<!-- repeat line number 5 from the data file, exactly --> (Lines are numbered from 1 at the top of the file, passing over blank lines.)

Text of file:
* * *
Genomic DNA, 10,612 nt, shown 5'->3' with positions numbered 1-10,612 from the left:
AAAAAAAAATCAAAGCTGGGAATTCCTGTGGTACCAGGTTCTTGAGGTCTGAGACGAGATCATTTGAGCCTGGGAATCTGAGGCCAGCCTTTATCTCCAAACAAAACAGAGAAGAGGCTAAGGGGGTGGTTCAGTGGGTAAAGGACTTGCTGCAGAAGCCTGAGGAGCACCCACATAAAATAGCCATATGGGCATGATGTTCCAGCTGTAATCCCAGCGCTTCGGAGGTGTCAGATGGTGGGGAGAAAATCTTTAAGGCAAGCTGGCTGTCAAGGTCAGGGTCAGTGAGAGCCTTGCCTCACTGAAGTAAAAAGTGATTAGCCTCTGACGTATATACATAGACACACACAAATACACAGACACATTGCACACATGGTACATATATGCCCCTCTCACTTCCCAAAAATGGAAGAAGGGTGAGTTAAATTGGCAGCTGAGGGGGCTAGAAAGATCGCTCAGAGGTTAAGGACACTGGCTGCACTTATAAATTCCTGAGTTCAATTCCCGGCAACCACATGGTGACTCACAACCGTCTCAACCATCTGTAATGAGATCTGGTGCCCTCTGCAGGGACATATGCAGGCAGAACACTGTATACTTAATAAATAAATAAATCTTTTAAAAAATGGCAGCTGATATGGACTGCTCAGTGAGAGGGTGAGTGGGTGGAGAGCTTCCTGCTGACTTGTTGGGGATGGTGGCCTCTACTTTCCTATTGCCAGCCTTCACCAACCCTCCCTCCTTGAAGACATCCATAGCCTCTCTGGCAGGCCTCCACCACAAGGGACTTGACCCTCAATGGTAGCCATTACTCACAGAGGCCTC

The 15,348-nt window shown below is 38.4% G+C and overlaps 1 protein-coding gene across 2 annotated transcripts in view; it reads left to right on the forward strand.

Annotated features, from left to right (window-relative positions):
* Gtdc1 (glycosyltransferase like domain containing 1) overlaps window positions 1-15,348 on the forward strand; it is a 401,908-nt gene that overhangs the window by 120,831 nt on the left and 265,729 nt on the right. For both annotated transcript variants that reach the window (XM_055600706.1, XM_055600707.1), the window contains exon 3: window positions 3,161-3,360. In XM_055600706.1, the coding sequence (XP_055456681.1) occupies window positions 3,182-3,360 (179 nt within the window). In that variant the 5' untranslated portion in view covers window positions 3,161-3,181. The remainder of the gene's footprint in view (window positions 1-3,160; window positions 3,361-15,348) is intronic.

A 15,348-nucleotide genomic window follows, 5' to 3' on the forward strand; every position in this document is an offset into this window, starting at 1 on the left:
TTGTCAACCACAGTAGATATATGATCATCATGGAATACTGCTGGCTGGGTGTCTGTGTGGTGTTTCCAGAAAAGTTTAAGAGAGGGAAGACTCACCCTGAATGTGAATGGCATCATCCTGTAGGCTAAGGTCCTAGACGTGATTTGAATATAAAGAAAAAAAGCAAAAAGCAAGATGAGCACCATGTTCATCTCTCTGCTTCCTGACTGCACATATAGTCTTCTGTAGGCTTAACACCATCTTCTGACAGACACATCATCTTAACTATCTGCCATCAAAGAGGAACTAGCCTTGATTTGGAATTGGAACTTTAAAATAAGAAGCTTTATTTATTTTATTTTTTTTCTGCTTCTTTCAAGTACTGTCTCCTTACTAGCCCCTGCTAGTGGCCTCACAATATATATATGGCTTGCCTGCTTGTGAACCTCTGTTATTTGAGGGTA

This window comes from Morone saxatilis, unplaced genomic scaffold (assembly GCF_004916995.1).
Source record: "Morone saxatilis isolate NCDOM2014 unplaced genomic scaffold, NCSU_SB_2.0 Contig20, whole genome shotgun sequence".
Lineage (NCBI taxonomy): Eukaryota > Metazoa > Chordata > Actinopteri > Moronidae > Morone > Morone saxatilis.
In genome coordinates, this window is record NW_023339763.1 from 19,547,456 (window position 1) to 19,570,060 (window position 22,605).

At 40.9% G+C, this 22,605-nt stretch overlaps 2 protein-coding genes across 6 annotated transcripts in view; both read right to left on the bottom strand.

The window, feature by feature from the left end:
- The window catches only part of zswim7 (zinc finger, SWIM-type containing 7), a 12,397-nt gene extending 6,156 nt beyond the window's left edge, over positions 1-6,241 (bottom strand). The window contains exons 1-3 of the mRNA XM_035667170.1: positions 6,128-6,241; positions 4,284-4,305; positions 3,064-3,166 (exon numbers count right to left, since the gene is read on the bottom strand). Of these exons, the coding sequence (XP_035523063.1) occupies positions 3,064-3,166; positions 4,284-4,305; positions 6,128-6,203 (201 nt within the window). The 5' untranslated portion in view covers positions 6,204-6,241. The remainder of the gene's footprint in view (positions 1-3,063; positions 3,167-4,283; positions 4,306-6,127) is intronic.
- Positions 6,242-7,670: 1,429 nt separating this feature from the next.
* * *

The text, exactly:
* Gtdc1 (glycosyltransferase like domain containing 1) overlaps window positions 1-15,348 on the forward strand; it is a 401,908-nt gene that overhangs the window by 120,831 nt on the left and 265,729 nt on the right. For both annotated transcript variants that reach the window (XM_055600706.1, XM_055600707.1), the window contains exon 3: window positions 3,161-3,360. In XM_055600706.1, the coding sequence (XP_055456681.1) occupies window positions 3,182-3,360 (179 nt within the window). In that variant the 5' untranslated portion in view covers window positions 3,161-3,181. The remainder of the gene's footprint in view (window positions 1-3,160; window positions 3,361-15,348) is intronic.